Yesterday saw ‘Multiplex’, the pop-up department store at The Old Selfridges Hotel presented by Tom Dixon and Wallpaper*, close – and whilst we loved exploring this design hero’s stunning collections, its departure got me thinking about the future of pop-ups.

Five years ago no self-respecting urban foodie would dine at a restaurant that wasn’t threatening to close the following week. The pop-up dining experience exploded and with it our taste buds were tickled with new food trends and experimental gastronomy, sometimes with limited success. As this trend caught the attention of public relations agencies, no pitch document was complete unless it included a pop-up concept. No matter what the industry, the pop-up was media relations magic, getting press excited and securing column inches.

However, with the never-ending search for ‘the new’, is there pop-up fatigue?

There does appear to be less editorial dedicated to temporary destination events, but I suspect it is because the big brands have taken the pop-up and super-sized it. Today, Dior announced a pop-up on Mount Street with a series of full page advertisements in national newspapers. There are no details about what the pop-up is going to be but there is some serious marketing budget behind it and I am sure it will open to much fanfare and a flourish of coverage.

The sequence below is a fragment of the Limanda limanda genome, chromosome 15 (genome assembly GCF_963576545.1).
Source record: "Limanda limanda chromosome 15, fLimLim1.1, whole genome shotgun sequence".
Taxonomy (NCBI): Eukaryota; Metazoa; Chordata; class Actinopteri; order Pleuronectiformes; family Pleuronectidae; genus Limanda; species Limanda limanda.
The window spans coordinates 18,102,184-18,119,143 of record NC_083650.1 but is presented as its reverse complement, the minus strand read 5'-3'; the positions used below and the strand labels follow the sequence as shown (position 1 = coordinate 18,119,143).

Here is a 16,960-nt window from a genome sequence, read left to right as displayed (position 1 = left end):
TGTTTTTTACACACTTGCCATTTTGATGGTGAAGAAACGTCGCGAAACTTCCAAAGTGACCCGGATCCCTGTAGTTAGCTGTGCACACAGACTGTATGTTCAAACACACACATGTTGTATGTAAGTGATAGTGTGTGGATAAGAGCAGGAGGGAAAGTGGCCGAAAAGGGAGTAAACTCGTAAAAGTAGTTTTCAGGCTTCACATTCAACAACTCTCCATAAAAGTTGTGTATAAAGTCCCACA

If the pop-up is here to stay, I hope the small don’t get lost in the crowd and they can still command press attention. It is these pop-ups that are genuinely exciting and encourage creativity, they champion the start-up and provide a platform to discover new talent. Long live the pop-up, long live the small pop-up.

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